Italy on Friday ignored the pleas of aid agencies and confirmed the end of its search and rescue operation "Mare Nostrum", responsible for saving tens of thousands of boat migrants stranded in the Mediterranean.
"From tomorrow a new operation called 'Triton' begins," deputy prime minister and interior minister Angelino Alfano told journalists at a press conference, referring to a much more limited mission led by the EU border agency Frontex.
"Mare Nostrum ends. Italy has done its duty,"
He said the government had spent some 114 million euros ($142 million) on the massive naval operation since two deadly shipwrecks in October last year left over 400 people dead.
The decision comes after growing criticism both within Italy and Europe that the rescue mission was creating an unintended "pull factor" for more migrants in makeshift boats to attempt the dangerous sea crossings.
Although the op -- which has saved over 150,000 people -- is being shelved, Italy said it will abide by the laws of the sea under which ships that spot migrants in trouble are obliged to rescue them.
Rome's determination to shut down the costly operation has been denounced by aid groups, with the UN High Commissioner for Refugees saying Friday it was "very worried."
"A proper search and rescue effort needs to be maintained, otherwise people will continue to die," UNHCR spokesman William Spindler told reporters in Geneva, adding that the UN agency did not think "Triton" -- which will involve patrols limited to EU waters -- was enough.
The heads of Amnesty International Italy, Dortors without Borders and Italian agency Asgi -- concerned about a possible rise in the number of deaths at sea which have topped 3,300 so far this year -- said in a joint open letter that "Mare Nostrum must not end."
"With no safe alternative ways today to seek international protection in Europe, sea crossings are the only option for thousands of people, victims of violence and torture. Disabled people, women and children," the letter said.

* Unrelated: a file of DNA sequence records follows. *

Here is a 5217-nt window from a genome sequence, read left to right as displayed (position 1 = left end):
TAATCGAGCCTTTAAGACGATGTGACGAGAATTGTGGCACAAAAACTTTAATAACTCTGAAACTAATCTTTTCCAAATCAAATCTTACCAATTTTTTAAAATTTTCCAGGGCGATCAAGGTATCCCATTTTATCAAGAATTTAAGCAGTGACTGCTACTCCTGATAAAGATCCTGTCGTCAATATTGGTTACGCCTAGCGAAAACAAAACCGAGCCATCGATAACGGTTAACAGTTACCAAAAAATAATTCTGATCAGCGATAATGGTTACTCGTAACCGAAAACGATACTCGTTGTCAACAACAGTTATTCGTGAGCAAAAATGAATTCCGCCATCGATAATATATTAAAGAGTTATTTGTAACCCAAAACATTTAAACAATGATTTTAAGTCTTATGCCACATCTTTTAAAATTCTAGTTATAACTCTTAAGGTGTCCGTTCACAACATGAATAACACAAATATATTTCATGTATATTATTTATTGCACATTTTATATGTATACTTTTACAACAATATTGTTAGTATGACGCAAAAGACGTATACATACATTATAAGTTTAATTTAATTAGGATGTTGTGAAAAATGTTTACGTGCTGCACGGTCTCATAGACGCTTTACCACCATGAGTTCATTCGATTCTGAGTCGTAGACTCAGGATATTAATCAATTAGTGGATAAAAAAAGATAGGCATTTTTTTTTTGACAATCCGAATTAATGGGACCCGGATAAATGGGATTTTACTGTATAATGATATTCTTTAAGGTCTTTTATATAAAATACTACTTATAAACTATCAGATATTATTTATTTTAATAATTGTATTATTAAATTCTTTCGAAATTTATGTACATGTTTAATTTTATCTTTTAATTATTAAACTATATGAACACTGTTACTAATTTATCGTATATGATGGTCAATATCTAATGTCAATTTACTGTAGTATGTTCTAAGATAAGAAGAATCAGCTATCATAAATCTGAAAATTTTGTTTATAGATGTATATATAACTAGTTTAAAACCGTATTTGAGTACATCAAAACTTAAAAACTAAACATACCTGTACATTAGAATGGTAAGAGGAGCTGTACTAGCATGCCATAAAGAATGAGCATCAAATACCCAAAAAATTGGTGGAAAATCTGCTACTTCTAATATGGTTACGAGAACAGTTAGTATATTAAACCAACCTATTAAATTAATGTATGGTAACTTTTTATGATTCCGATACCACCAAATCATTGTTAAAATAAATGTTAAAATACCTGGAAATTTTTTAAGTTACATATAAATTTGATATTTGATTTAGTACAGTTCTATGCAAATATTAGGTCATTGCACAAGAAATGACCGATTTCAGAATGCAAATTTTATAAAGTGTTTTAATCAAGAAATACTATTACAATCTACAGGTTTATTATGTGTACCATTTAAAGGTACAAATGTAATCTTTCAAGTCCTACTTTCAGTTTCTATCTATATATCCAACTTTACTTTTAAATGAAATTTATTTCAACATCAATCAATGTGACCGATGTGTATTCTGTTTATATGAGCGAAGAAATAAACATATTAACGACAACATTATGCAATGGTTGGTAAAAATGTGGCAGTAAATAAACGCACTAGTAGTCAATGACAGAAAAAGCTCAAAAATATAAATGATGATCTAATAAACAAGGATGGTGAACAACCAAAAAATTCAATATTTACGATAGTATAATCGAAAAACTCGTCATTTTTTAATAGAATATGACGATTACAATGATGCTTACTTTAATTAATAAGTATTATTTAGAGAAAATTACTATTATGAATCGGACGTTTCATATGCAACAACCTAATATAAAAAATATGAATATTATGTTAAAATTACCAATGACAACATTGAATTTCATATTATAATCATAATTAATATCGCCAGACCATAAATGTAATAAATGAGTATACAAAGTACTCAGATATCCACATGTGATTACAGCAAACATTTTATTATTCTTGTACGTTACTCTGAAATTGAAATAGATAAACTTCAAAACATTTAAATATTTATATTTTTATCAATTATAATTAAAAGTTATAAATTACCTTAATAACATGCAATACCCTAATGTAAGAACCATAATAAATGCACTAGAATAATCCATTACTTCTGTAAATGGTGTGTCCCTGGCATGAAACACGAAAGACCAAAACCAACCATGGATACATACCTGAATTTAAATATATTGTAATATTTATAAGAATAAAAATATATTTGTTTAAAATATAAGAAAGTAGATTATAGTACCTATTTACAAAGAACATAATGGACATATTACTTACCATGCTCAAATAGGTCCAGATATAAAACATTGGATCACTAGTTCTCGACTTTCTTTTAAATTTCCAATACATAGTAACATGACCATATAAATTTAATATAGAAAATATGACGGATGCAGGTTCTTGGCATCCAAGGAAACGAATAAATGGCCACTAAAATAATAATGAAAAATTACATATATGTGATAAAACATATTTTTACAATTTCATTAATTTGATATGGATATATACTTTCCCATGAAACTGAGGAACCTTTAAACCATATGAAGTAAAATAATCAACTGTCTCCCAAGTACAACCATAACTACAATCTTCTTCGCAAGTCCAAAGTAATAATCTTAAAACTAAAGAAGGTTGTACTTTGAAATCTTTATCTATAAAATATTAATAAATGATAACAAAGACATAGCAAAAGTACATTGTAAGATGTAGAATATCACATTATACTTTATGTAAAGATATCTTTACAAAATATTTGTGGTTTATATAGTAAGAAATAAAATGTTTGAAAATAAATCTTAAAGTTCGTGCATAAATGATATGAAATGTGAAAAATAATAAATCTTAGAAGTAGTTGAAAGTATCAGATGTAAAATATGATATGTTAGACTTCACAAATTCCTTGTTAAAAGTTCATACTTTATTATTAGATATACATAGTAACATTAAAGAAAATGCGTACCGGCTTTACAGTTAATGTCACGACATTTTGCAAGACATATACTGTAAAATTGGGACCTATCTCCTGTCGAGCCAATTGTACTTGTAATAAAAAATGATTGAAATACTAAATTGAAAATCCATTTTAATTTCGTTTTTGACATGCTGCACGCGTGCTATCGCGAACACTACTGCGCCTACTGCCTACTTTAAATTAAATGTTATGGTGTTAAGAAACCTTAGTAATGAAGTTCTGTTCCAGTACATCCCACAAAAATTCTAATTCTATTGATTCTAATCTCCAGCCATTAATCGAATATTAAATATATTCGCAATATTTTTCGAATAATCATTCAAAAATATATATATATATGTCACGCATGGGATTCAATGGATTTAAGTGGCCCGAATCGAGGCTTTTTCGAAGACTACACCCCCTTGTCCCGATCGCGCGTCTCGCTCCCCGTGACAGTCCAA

"Search and rescue missions limited to Italy's territorial waters put at risk thousands of lives if the areas of open sea are not actively patrolled," it said.
Failing to keep an eye open for boats of migrants and asylum seekers which may be floundering further out to sea means "the risk of seeing other tragedies like the one seen on October 3, 2013, off Lampedusa is very high."
"Mare Nostrum", which is credited with saving an average of 400 people a day, was launched after a fishing boat, overflowing with refugees from east Africa, caught fire and capsized off the Italian island of Lampedusa, killing 366 people in what was described as a wake-up call for Europe.
The agencies warned that the arrival of bad weather as winter approaches "will not put an end to conflicts in Libya, instability in the Sahel, war in Syria and violence in Iraq.... (or) reduce the desperate need to flee war, violence and persecution."
Italy said the answer lay in creating the possibility for would-be refugees to request asylum in their home countries, with Alfano calling on Europe to "change its strategy."
A driving factor behind Italy's decision to end the operation was the soaring cost. The country, struggling to stave off a third recession in six years, was increasingly unwilling to shell out the 9.0 million euros ($11.4 million) a month needed.
Frontex's budget for Triton is more modest, coming in at 3.0 million euros a month, with European Union countries pledging planes and boats for the operation.
"We will do our job in our waters and we will help people if there are requests, according to the laws of the sea. At 30 (nautical) miles from the Italian coast, Europe ends. We'll be there up to that point," Alfano said.
He added that there will a transition phase where Mare Nostrum will accompany Triton for two months.
Defence Minister Roberta Pinotti also promised that Italy "will not turn its back" on those in trouble at sea.